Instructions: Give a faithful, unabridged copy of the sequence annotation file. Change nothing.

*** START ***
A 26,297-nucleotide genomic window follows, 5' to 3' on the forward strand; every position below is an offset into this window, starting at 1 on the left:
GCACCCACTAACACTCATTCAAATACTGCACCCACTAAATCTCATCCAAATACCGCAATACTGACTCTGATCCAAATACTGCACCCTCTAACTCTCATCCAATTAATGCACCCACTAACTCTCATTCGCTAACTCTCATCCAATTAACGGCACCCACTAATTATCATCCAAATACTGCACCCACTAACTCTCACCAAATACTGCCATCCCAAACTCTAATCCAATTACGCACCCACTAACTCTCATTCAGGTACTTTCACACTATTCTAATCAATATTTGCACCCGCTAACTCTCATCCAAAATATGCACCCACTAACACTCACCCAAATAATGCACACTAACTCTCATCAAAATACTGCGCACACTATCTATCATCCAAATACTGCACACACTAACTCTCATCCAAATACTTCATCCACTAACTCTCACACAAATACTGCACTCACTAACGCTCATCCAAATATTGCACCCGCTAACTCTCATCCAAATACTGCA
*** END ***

A 26,297-nucleotide genomic window follows, 5' to 3' on the forward strand; every position below is an offset into this window, starting at 1 on the left:
GCACCCACTAACACTCATTCAAATACTGCACCCACTAAATCTCATCCAAATACCGCAATACTGACTCTGATCCAAATACTGCACCCTCTAACTCTCATCCAATTAATGCACCCACTAACTCTCATTCGCTAACTCTCATCCAATTAACGGCACCCACTAATTATCATCCAAATACTGCACCCACTAACTCTCACCAAATACTGCCATCCCAAACTCTAATCCAATTACGCACCCACTAACTCTCATTCAGGTACTTTCACACTATTCTAATCAATATTTGCACCCGCTAACTCTCATCCAAAATATGCACCCACTAACACTCACCCAAATAATGCACACTAACTCTCATCAAAATACTGCGCACACTATCTATCATCCAAATACTGCACACACTAACTCTCATCCAAATACTTCATCCACTAACTCTCACACAAATACTGCACTCACTAACGCTCATCCAAATATTGCACCCGCTAACTCTCATCCAAATACTGCA